Anglo Texans

By: Jamie Kimbrell

Anglo Settlers Came From America

Home Land and Push Factors

Push Factors

Most Anglo citizens came to Texas because they were running away from debt, the law, or they came for the cheap land during the empresario era. When Texas was annexed into the United States, more Anglo settlers came to Texas(such as my ancestors) for the land and so they could have slaves.

Pull Factors

Many Anglo settlers came to Texas for the cheap land. Actually that was the one of the only reasons Anglo settlers came to Texas. They signed the empresario contract and got land for very cheap prices from the Mexican government. The other reason Anglo settlers came to Texas was because of their belief of Manifest Destiny. Many Americans believed that the United States would buy the eastern portion of Texas, so the Anglo settlers settled in the coastal plains region.

Culture

Anglo culture was christian. When Anglo settlers came to Mexican Texas in the 1830’s they had to put their beliefs on hold and become Catholic or be non-religious, but their high spirit attitudes still were there. Anglo settlers resisted changing to what the Mexicans wanted them to be. They brought their own ways of cooking with them from the United States. They ate mostly things that they could grow such as vegetables like corn, potatoes, and fruits. Also they cooked whatever they could catch like fish and wild game.

Significant Individuals

Anglo settlers had an impact on Texas because they controlled everything in Texas by 1832. They controlled the Government, economy, and well everything. Anglo settlers imported their ways and made Texas the way they wanted it to be for them and their children. If the Anglo citizens never came to Texas the Entire republic of Texas would STILL be a part of Mexico. Anglo Americans got Texas to become a part of the United States.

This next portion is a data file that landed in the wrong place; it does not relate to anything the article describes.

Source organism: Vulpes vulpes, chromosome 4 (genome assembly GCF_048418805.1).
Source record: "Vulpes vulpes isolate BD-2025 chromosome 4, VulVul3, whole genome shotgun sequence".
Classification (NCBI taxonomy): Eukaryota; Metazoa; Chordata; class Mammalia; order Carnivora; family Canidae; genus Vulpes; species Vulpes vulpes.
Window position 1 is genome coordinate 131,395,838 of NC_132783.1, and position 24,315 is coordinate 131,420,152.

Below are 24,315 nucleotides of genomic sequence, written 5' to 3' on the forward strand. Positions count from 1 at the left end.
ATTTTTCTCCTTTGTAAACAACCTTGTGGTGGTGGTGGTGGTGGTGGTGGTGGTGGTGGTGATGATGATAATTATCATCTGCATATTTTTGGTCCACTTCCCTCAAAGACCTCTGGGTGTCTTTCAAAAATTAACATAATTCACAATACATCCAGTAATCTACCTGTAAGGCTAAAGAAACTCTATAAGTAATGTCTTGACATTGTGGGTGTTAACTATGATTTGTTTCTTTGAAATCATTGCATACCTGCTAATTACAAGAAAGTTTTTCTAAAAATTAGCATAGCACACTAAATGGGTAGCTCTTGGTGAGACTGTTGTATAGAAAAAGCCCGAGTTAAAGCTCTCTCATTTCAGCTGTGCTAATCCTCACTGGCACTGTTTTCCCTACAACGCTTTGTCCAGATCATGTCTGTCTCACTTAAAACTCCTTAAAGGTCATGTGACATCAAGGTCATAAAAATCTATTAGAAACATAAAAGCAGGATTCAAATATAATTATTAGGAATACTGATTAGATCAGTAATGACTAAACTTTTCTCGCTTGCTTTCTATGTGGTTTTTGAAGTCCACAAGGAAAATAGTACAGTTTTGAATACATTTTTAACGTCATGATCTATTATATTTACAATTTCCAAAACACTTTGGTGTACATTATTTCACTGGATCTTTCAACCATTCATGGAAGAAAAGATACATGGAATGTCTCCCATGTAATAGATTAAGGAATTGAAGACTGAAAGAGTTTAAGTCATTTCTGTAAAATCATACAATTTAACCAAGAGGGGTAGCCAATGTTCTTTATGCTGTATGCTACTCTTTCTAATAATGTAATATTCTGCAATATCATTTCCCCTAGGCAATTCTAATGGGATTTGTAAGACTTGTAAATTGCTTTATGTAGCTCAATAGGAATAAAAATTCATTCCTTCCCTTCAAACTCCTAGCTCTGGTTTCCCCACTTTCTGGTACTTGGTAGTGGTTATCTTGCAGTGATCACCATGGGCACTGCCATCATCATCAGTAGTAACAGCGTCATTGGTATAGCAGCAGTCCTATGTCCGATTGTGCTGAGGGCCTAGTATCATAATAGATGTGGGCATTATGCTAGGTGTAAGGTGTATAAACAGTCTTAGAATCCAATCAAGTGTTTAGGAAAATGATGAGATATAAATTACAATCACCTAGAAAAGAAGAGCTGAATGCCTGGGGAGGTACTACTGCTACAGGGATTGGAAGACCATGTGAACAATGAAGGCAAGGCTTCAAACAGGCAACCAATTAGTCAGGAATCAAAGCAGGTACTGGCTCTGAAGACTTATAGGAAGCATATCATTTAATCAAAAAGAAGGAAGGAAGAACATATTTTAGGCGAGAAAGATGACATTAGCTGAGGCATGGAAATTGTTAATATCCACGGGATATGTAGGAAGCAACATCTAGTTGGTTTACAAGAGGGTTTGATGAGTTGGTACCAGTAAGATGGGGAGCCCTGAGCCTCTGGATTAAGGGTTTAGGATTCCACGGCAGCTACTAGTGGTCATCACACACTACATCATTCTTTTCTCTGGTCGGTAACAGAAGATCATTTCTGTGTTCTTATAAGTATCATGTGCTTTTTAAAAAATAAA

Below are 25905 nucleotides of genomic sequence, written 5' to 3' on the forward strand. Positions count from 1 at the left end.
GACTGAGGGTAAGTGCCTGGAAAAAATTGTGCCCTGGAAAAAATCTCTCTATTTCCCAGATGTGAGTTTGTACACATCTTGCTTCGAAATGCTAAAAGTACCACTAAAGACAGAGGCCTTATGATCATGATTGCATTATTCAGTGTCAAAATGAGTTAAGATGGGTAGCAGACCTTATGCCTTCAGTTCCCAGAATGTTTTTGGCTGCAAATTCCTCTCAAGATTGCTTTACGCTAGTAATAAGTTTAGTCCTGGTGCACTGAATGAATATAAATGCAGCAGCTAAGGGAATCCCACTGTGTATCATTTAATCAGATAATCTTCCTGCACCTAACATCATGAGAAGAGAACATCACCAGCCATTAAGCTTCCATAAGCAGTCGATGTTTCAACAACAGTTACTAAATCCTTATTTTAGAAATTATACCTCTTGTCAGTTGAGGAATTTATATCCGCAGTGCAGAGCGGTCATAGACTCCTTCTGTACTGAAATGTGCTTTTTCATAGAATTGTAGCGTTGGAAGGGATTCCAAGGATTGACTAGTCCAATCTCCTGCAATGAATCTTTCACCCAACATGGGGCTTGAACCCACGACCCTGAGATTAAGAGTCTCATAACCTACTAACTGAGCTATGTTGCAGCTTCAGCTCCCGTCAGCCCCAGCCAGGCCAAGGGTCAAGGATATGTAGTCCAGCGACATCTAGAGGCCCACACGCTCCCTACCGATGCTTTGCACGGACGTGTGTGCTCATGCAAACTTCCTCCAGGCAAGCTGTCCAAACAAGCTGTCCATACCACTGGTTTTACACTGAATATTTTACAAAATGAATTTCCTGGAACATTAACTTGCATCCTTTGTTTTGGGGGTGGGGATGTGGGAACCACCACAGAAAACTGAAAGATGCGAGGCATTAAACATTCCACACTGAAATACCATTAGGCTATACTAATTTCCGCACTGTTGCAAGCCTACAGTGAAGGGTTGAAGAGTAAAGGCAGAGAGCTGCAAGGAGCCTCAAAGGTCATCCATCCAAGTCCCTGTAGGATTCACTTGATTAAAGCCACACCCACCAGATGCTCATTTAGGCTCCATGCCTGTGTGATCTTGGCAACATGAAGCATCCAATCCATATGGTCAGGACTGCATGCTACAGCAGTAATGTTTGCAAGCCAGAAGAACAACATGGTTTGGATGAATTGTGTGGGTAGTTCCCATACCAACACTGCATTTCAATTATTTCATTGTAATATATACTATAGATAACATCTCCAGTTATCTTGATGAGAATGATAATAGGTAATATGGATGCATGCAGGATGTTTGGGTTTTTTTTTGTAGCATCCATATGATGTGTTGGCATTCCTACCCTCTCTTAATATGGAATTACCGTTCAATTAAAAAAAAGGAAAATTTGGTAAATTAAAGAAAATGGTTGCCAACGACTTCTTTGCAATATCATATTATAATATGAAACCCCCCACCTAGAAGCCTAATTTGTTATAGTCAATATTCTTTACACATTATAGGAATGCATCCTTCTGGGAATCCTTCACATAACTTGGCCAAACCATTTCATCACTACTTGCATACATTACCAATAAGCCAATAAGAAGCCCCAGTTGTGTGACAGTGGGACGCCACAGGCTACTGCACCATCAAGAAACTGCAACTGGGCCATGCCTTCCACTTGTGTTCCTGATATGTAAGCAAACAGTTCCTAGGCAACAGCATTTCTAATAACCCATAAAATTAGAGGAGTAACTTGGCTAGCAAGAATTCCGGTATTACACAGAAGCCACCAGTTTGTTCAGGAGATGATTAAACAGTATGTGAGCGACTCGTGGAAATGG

Trivia

Did you know that when American car horns beep the tone is in F? You can spell the word “criminal” with the letters of Presidents Richard Millhouse Nixon and William Jefferson Clinton’s names. 1 in 4 Americans have been on TV. It takes 3,000 cows to provide enough leather for footballs for an entire year. American icon Marilyn Monroe had 6 toes. American icon Walt Disney was afraid of Mice.

Analysis: Anglo Impact on Texas

My culture group was very important to Texas because without the Anglo settlers in Texas, Texas would have never became a part of the United States; Therefore no other culture group would have came to Texas because of the harsh Mexican rule. Anglo citizens in Texas fought for the freedoms in hopes of bringing more people into Texas. Anglo settlers fought for everything we have today and gave rights for other culture groups to be able to come to Texas with equal rights.

Analysis: Immmigration

Immigration in Texas is better because Anglo settlers opened up the playing field for other nationalities to be comfortable coming to Texas. Without the hard efforts of our ancestors who came to Texas more than 100 years ago, we wouldn't know about other cultures and have other friends. Personally, if we were all the same I think that life would be really boring because we knew about everyone's past. Immigration keeps everyone unique and special in their own way. In conclusion, I believe that Texas is better off with immigration.

Bibliography

Clipartistinfo.com. Clip Artist Info, n.d. Web. 10 Feb. 2013. <http://clipartist.info/SVG/Scalable_Vector_Graphics/FLAG/U/us_24_star_flag_drapeau_bandiera_bandeira_flagga.png>.

"Fun Trivia and Humor." Fun Trivia and Humor. N.p., n.d. Web. 12 Feb. 2013. <http://www.lifesmith.com/trivia.html>.

Lib.utexas.edu. Lib.utexas.edu, n.d. Web. 10 Feb. 2013. <http://www.lib.utexas.edu/maps/united_states/us_terr_1840.jpg>.

Lonestarbannersandflags.com. Lonestarbannersandflags.com, n.d. Web. 10 Feb. 2013. <http://www.lonestarbannersandflags.com/wp-content/uploads/2012/08/Old-Come-and-Take-It.gif>.

Margaret Swett Henson, "ANGLO-AMERICAN COLONIZATION," Handbook of Texas Online(http://www.tshaonline.org/handbook/online/articles/uma01), accessed February 12, 2013. Published by the Texas State Historical Association.

Clip Art pictures were also used